The Maritime History of the Great Lakes
Oswego Palladium (Oswego, NY), Nov. 8, 1880

Full Text
Our First November Gale.
The Storm Which Swept the Lakes - A Story of Perils and Disaster - The Efforts to Rescue the Wood Ducks at Oswego - Disasters to Lake Ontario Fleet and Other Vessels - Lives Lost and Property Destroyed.

The Storm.

There is reason to fear that yesterday's gale has been scarcely less disastrous than that of three weeks ago, which strewed the shores of the great lakes with the stark bodies of hundreds of men and the shattered wrecks of scores of vessels. It was much such a storm, coming on suddenly and with terrible ferocity. Of the craft out on this lake, two or three reached this port yesterday. Their masters say, no doubt with truth, that they never encountered such terrific seas on this water. Certainly we never saw Ontario in such a tremendous fury. The waves were literally mountainous. And the extraordinary grandeur of the scene brought crowds of people to the beach. It seemed to be the opinion that nothing could live outside, and in fact such vessels as struggled into port were boarded and buried by the seas, From midnight Saturday till 1:30 am Sunday the wind appears to have been about six miles and hour and at 2 a.m. flopped around and was blowing 32 miles an hour.

The Wood Duck's Adventure

About 11:30 yesterday forenoon, a little vessel hove in sight, buffeted around by the billows like a cockle shell, sometimes buried entirely from view and apparently unable to survive the storm. She came on rapidly and about noon was off this port. A tug crept out into that furious maelstrom, to the amazement of every spectator. She tumbled and rolled about and plunged downward, burying herself as if she never would rise again. Her struggles excited great anxiety and surprise. As the vessel comes along, the tug dashes out for her; she fails to get the line; the vessel sweeps by toward the beach; the tug follows up, apparently careless of the danger; both are buried in that howling sea; and everybody says they will be lost; the tug gets a line; she straightens up; something is the matter; the vessel hurries on and plunges ashore, while the tug struggles wearily back into port. It was a gallant effort and deserves success. Hundred of hearts along the shore testified to that and vowed that the master of the tug was a hero. It was the tug F. D. Wheeler, Capt. C. W. Ferris and the vessel was the Wood Duck, owned by Marks & Sons of Frenchman's Bay sailed by Geo. Marks, the junior owner, and laden with 4,688 bu. Of barley for Irwin & Sloan. The captain tells the following story:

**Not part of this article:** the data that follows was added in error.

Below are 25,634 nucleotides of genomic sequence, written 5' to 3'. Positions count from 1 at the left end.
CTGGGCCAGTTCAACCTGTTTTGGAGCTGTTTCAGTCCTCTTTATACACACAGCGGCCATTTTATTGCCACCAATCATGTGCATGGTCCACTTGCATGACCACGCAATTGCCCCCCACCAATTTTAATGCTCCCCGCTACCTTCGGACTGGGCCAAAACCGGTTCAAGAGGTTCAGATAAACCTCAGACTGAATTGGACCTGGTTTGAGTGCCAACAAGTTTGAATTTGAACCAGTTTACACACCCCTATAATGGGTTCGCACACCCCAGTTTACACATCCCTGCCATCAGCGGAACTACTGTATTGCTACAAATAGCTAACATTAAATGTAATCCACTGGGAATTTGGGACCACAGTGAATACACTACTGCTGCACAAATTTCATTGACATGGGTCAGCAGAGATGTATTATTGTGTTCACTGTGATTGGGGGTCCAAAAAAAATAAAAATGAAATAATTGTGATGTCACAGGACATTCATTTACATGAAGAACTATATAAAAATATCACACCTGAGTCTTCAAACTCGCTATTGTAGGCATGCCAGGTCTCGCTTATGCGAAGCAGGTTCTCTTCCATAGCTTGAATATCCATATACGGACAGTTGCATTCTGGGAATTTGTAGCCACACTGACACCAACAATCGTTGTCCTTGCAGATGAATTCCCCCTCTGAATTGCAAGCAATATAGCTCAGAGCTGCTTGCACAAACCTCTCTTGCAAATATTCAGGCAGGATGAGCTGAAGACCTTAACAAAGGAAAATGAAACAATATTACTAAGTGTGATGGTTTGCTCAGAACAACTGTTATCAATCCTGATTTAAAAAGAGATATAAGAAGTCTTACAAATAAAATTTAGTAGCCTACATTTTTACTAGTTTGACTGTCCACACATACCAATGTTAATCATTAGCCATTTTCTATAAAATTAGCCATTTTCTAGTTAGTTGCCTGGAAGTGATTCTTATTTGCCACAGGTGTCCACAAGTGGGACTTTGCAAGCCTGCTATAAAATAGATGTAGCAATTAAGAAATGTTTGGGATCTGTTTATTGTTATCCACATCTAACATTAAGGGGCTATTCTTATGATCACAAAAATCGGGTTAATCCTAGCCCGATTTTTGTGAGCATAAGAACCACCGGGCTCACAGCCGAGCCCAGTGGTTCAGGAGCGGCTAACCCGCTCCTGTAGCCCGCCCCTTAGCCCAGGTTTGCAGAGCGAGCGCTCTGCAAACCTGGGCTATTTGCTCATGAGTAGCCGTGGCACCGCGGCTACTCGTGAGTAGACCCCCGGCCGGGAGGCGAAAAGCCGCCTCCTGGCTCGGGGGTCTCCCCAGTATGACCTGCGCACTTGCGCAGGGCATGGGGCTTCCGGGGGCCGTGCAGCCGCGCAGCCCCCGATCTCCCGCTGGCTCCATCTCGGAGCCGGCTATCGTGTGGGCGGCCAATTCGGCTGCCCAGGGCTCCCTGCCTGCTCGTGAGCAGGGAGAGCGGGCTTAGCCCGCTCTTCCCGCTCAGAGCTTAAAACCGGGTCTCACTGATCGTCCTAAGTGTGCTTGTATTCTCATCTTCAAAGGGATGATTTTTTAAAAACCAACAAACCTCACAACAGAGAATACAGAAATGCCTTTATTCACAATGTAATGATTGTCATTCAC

We left Frenchman's Bay at one o'clock Saturday morning; wind SW. No sea until we got off Port Hope, when about 8 p.m. the wind shifted to the north; at midnight it shifted to west and thence south; the sea increased fearfully, filling the cabin and wetting everything on board; we lost our boat and forestaysail; we had taken in everything and she was running under the peak of the foresail, jaw lashed down; we lost our towline on the lake, before we sighted Oswego; We got off here about noon and attempted to make the harbor; the tug Wheeler ran out to us, but missed our line; we began drifting down the lake, sideways, but the tug to our surprise came for us again and this time got our line but it was a short line and there was a kink in it; when the tug straightened up, the line ran off the timber head and the tug kept on he way in; we put the helm up and struck the beach; the life crew rescued us; I think the tug did nobly, coming almost too far for her own safety; twice she filled with water an we could not see her; if we had a good tow line, I think the vessel would have been towed in all right; she was worth about $2,500 but is not insured

A Palladium reporter found the crew enjoying the hospitality of Capt. Blackburn and his life crew, to whom the shipwrecked tars felt very grateful. Keeper Blackburn was on the end of the pier with a hawser; when he found that the tug had lost her line with mortar and other apparatus he got abreast of the vessel; he fired mortar No. 6 over the main boom the first time, sent out the breeches buoy and within three-quarters of an hour had the crew, which consisted of the captain, mate, two men and man cook ashore with their bags. The vessel was about 300 feet from the shore but was constantly working in and lay high out. It was evident that there were holes in her bottom as the barley washed ashore. The vessel is not insured and will be got off. The cargo is insured. Captain Blackburn and his crew and all the sailors who saw Capt. Ferris's attempt to save the Wood Duck say it was one of the most daring marine feats done at this port.

The Minnes and What She Reports